Kuh and Ferrari, as heads of the department, had the job of rallying the faculty in support of ICSI.  Anyone familiar with the task of getting a large faculty to agree on a course of action will appreciate the accomplishment of a joint faculty proposal.  In the course of site selection it had become evident that even institutions of great renown could not marshal such concerted action.

I can honestly say that, without these four individuals, ICSI would not have materialized.

On the other side of the Atlantic, there were others who made a difference. Foremost was Dr. Uwe Thomas, a director in the German Ministry for Research and Development, then known as the BMFT. At the time, German officialdom was ill prepared to consider the idea of a German-funded institute in the United States.  Thomas immediately appreciated the potential of Szyperski’s proposal. He asked the right questions and defined the appropriate conditions to be met to realize such an undertaking. One of these rare individuals able to think outside of the box and a mindset to get things done, he understood how to make the system work.

Another such individual who played a significant role in the establishment of ICSI was Friedrich Winkelhage who became the acting director of the Gesellschaft für Mathematik und Datenverarbeitung when Szyperski left to take over as CEO of Mannesmann-Kienzle.  Winkelhage took over in the midst of negotiations between the German Government and the Förderverein, newly established to assume formal responsibility for the funding of ICSI.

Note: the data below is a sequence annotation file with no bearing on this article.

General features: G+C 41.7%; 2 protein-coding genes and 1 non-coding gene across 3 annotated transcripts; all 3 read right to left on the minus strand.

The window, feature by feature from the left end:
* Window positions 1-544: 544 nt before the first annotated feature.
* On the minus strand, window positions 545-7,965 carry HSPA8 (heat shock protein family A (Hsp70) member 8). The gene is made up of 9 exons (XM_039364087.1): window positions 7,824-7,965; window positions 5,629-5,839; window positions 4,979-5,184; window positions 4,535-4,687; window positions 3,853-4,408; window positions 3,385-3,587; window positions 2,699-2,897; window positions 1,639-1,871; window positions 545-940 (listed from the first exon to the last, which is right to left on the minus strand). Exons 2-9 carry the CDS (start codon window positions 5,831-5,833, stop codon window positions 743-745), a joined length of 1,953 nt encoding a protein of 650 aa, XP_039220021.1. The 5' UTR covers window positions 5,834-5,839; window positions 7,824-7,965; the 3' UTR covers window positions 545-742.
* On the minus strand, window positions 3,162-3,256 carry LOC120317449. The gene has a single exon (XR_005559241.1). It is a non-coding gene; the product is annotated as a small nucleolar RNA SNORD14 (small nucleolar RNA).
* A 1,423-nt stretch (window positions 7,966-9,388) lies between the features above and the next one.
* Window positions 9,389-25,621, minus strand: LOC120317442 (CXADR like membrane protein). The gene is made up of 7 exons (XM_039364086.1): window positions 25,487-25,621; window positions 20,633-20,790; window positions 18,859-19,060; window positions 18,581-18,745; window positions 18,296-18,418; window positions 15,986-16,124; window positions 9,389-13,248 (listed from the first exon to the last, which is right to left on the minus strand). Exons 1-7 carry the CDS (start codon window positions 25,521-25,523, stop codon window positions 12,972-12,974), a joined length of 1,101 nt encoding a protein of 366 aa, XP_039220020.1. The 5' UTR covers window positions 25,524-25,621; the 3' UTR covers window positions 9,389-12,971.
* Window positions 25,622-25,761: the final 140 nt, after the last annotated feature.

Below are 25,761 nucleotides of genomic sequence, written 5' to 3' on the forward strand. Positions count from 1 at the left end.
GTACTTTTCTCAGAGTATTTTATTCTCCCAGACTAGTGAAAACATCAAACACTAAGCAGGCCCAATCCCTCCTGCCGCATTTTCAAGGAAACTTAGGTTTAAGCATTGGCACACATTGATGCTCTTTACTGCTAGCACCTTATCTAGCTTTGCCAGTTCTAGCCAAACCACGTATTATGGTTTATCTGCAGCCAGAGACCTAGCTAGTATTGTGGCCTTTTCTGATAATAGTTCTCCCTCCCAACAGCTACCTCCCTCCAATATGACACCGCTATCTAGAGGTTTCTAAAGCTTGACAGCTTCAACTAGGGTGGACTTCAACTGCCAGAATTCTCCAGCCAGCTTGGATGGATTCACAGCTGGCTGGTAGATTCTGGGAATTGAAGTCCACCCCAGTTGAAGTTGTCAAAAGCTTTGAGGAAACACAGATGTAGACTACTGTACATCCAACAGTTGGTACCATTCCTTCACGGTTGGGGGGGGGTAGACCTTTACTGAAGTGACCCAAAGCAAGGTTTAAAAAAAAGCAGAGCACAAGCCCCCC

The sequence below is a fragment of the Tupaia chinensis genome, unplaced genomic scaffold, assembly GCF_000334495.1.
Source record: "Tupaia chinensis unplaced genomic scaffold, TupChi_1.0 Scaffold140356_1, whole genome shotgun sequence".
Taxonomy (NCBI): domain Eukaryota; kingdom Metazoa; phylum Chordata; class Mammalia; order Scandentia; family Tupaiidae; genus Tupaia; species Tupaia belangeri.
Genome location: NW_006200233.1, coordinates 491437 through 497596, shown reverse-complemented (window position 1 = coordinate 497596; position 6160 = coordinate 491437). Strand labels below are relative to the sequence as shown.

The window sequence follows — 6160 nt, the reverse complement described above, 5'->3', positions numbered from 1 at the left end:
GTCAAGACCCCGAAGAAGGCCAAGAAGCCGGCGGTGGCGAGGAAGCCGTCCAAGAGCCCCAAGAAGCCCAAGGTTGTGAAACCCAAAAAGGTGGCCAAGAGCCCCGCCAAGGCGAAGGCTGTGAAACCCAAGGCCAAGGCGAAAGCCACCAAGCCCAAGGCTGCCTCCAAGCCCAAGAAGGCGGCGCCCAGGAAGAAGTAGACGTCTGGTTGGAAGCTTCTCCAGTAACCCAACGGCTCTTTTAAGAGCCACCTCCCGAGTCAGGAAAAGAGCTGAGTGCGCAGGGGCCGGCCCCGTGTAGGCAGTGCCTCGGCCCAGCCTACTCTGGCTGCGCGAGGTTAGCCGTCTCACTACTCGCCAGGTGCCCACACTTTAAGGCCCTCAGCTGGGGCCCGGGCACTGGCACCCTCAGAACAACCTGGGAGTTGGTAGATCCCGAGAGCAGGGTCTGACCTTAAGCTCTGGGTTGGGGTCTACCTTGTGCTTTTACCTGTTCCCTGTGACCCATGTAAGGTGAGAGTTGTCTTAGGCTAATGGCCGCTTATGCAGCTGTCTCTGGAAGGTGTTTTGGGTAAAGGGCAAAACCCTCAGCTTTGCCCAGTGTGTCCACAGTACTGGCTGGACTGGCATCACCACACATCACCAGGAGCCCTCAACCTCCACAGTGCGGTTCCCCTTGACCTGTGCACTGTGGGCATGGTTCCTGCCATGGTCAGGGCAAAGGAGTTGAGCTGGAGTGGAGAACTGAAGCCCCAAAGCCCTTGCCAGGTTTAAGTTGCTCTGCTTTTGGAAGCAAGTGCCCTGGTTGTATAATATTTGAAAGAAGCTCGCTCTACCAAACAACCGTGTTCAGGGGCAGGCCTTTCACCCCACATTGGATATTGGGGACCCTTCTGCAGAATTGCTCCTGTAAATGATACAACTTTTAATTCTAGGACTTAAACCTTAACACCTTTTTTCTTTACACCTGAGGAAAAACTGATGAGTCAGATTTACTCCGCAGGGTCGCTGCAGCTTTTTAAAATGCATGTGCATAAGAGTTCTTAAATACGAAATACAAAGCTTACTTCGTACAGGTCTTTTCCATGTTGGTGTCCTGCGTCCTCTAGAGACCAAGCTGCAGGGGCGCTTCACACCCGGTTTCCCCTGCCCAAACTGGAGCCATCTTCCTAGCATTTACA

Winkelhage was another exceptionally competent individual who put his dedication to the idea of ICSI above the many other demands made upon him.

In the world of science, we rarely speak of management as a praiseworthy activity. On the other hand, there is no hesitation in our reaction to poor management. This is unfortunate in my view. Jerry Feldman and Nelson Morgan, who have carried the burden of running ICSI for the better part of 25 years, deserve our admiration and gratitude for their willingness to perform an essential service which has benefited everyone associated with ICSI.

And what is more – to have done it, and continue to do it, well.